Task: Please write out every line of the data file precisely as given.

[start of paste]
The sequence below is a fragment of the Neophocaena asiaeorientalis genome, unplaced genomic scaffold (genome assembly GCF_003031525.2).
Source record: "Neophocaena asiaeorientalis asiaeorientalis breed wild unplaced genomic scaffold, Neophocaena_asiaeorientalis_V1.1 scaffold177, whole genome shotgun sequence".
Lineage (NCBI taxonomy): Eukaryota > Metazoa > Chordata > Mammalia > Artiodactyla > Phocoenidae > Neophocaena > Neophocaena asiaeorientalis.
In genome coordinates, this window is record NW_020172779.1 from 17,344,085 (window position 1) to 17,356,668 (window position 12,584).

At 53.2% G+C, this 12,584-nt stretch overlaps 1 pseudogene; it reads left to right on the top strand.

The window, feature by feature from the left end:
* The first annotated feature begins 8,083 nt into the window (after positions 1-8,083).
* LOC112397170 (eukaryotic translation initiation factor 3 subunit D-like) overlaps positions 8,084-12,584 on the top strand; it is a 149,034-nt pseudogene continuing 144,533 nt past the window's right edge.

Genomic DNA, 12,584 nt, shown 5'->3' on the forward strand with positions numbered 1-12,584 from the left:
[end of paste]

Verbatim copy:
The sequence below is a fragment of the Neophocaena asiaeorientalis genome, unplaced genomic scaffold (genome assembly GCF_003031525.2).
Source record: "Neophocaena asiaeorientalis asiaeorientalis breed wild unplaced genomic scaffold, Neophocaena_asiaeorientalis_V1.1 scaffold177, whole genome shotgun sequence".
Lineage (NCBI taxonomy): Eukaryota > Metazoa > Chordata > Mammalia > Artiodactyla > Phocoenidae > Neophocaena > Neophocaena asiaeorientalis.
In genome coordinates, this window is record NW_020172779.1 from 17,344,085 (window position 1) to 17,356,668 (window position 12,584).

At 53.2% G+C, this 12,584-nt stretch overlaps 1 pseudogene; it reads left to right on the top strand.

The window, feature by feature from the left end:
* The first annotated feature begins 8,083 nt into the window (after positions 1-8,083).
* LOC112397170 (eukaryotic translation initiation factor 3 subunit D-like) overlaps positions 8,084-12,584 on the top strand; it is a 149,034-nt pseudogene continuing 144,533 nt past the window's right edge.

Genomic DNA, 12,584 nt, shown 5'->3' on the forward strand with positions numbered 1-12,584 from the left: